Symptoms Of An LCL Sprain
A sprain to the LCL (lateral collateral ligament) of the knee may vary from being very mild, to a complete ligament rupture. LCL sprains are categorized into Grade 1, Grade 2, or Grade 3 depending on the extent of the injury, with a Grade 3 injury being a complete rupture of the ligament. The symptoms and recovery time frames depend on the degree of stretching, or tearing of the ligament. If there is only a mild sprain to the ligament there may only be very mild symptoms, with partial tears, or complete tears potential symptoms may include:
- Pain felt on the outside of the knee.
- Swelling, usually again located to the outside of the knee.
- Stiffness of the knee, either a limitation of full range of movement, or a sensation of stiffness through movement.
- Feelings of instability, patient reporting that it feels like the knee is going to give way. This sensation is most commonly associated with twisting, or turning actions, when pivoting on the injured leg.
Diagnosing Lateral Collateral Ligament Injuries
Generally simple questioning regarding the history of the event, coupled with physical examination of the knee and your physiotherapist should be able to confirm a clinical diagnosis of a LCL injury and grade the extent of injury without the need for investigations. However, with high grade injuries given that management can require a period of immobilization in a ROM brace, or the detected laxity may be the result of an avulsion fracture where the ligament has not torn, but when stressed injury caused a “chunk” of bone to pull off with it. Due to these and other complications if there is access to X-ray and MRI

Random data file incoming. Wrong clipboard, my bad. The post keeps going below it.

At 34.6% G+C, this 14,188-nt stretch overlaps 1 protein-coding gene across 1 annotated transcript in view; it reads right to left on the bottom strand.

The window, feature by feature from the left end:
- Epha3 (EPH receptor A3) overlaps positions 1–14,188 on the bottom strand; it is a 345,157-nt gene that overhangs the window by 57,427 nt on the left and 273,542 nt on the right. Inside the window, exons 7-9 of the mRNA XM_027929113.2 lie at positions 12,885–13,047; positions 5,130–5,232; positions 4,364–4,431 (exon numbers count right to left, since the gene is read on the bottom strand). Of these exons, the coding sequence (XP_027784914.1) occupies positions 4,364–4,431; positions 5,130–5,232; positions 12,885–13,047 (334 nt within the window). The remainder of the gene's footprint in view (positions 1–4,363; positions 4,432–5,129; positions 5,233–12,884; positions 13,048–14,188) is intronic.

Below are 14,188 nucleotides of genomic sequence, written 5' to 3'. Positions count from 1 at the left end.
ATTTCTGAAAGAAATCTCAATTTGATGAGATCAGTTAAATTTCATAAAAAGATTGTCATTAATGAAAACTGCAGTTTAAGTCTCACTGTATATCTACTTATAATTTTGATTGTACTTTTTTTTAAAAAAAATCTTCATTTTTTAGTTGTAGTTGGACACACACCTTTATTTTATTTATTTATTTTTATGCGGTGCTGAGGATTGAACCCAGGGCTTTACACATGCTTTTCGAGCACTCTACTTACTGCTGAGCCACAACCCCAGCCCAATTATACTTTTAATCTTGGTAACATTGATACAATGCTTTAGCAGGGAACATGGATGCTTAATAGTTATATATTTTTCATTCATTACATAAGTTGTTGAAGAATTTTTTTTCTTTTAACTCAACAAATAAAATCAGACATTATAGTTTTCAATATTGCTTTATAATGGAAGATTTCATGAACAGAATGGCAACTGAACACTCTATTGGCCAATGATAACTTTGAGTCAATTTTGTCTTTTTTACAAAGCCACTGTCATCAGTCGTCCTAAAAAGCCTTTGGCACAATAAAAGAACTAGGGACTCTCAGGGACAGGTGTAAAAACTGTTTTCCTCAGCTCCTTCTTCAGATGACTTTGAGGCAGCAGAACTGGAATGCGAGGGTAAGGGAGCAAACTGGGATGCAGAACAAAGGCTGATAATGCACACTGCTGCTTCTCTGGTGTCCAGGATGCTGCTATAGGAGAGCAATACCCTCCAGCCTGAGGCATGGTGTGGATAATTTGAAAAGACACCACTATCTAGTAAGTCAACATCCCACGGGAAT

these investigations can significantly aid diagnosis, assess the status of surrounding structures and assist in planning the treatment approach. As mentioned in the previous lateral collateral ligament blog, it isn’t uncommon for combination injuries to occur, injuries where the trauma has impacted more than just the LCL of the knee being injured in isolation. Associated structures including the PCL, ACL, or menisci may also sustain injury, in which case an MRI is a very useful investigation in grading injury severity to structures lying deep in the knee.
ACL injuries are often treated via surgical reconstruction, avulsion fractures may require surgical pinning, meniscal injuries may benefit from surgical repair and high grade injuries to collateral ligaments are frequently put in range of movement braces to protect the ligament from re-injury and over stretching during healing… Because of this as I previously mentioned, if available and the knee injury is considered moderate to severe then I would frequently recommend orthopaedic referral and likely MRI.
LCL Injury Treatment And Recovery
The management and healing time frames of LCL sprains vary depending on the severity of the injury and any involvement of injury to surrounding structures.
Some simple guidelines regarding return to play time frames following a LCL injury are:
- Grade I sprains, athletes will usually heal within a few weeks and people may return to play within 10-21 days post injury.